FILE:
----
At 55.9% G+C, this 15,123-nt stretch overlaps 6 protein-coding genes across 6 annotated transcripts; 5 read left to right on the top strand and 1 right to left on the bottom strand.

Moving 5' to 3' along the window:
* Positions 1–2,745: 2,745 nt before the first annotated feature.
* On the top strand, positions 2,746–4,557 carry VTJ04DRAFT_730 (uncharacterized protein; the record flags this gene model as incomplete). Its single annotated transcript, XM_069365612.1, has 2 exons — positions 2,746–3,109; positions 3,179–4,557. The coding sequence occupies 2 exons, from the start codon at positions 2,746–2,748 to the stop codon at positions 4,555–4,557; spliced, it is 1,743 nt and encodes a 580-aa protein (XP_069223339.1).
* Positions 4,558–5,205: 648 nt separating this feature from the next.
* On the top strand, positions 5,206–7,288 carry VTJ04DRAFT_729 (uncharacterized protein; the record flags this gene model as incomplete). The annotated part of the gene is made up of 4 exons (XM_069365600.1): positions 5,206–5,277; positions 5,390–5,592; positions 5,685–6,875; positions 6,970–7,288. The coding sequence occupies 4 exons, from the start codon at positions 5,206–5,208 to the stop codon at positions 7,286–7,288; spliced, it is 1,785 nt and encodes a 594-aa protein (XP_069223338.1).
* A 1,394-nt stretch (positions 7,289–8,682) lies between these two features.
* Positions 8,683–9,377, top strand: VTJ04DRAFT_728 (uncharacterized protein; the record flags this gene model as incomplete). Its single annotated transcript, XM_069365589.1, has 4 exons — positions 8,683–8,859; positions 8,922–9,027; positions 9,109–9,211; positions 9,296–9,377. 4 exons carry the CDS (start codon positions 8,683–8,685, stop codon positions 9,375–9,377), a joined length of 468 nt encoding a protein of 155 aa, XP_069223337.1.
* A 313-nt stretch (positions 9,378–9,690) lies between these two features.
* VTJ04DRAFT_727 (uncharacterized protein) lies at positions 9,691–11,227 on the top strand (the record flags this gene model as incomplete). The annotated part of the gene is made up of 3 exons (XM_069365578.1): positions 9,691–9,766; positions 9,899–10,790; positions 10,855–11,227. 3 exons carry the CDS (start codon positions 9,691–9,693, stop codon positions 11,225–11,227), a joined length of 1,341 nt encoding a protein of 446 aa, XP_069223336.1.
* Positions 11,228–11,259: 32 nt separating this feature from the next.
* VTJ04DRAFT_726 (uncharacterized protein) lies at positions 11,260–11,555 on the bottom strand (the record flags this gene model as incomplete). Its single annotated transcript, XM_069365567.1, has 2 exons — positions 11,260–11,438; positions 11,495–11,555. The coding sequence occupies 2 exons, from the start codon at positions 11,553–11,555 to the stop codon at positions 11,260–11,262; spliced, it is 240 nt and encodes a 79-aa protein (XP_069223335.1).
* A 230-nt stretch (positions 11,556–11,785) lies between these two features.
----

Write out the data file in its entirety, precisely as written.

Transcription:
At 55.9% G+C, this 15,123-nt stretch overlaps 6 protein-coding genes across 6 annotated transcripts; 5 read left to right on the top strand and 1 right to left on the bottom strand.

Moving 5' to 3' along the window:
* Positions 1–2,745: 2,745 nt before the first annotated feature.
* On the top strand, positions 2,746–4,557 carry VTJ04DRAFT_730 (uncharacterized protein; the record flags this gene model as incomplete). Its single annotated transcript, XM_069365612.1, has 2 exons — positions 2,746–3,109; positions 3,179–4,557. The coding sequence occupies 2 exons, from the start codon at positions 2,746–2,748 to the stop codon at positions 4,555–4,557; spliced, it is 1,743 nt and encodes a 580-aa protein (XP_069223339.1).
* Positions 4,558–5,205: 648 nt separating this feature from the next.
* On the top strand, positions 5,206–7,288 carry VTJ04DRAFT_729 (uncharacterized protein; the record flags this gene model as incomplete). The annotated part of the gene is made up of 4 exons (XM_069365600.1): positions 5,206–5,277; positions 5,390–5,592; positions 5,685–6,875; positions 6,970–7,288. The coding sequence occupies 4 exons, from the start codon at positions 5,206–5,208 to the stop codon at positions 7,286–7,288; spliced, it is 1,785 nt and encodes a 594-aa protein (XP_069223338.1).
* A 1,394-nt stretch (positions 7,289–8,682) lies between these two features.
* Positions 8,683–9,377, top strand: VTJ04DRAFT_728 (uncharacterized protein; the record flags this gene model as incomplete). Its single annotated transcript, XM_069365589.1, has 4 exons — positions 8,683–8,859; positions 8,922–9,027; positions 9,109–9,211; positions 9,296–9,377. 4 exons carry the CDS (start codon positions 8,683–8,685, stop codon positions 9,375–9,377), a joined length of 468 nt encoding a protein of 155 aa, XP_069223337.1.
* A 313-nt stretch (positions 9,378–9,690) lies between these two features.
* VTJ04DRAFT_727 (uncharacterized protein) lies at positions 9,691–11,227 on the top strand (the record flags this gene model as incomplete). The annotated part of the gene is made up of 3 exons (XM_069365578.1): positions 9,691–9,766; positions 9,899–10,790; positions 10,855–11,227. 3 exons carry the CDS (start codon positions 9,691–9,693, stop codon positions 11,225–11,227), a joined length of 1,341 nt encoding a protein of 446 aa, XP_069223336.1.
* Positions 11,228–11,259: 32 nt separating this feature from the next.
* VTJ04DRAFT_726 (uncharacterized protein) lies at positions 11,260–11,555 on the bottom strand (the record flags this gene model as incomplete). Its single annotated transcript, XM_069365567.1, has 2 exons — positions 11,260–11,438; positions 11,495–11,555. The coding sequence occupies 2 exons, from the start codon at positions 11,553–11,555 to the stop codon at positions 11,260–11,262; spliced, it is 240 nt and encodes a 79-aa protein (XP_069223335.1).
* A 230-nt stretch (positions 11,556–11,785) lies between these two features.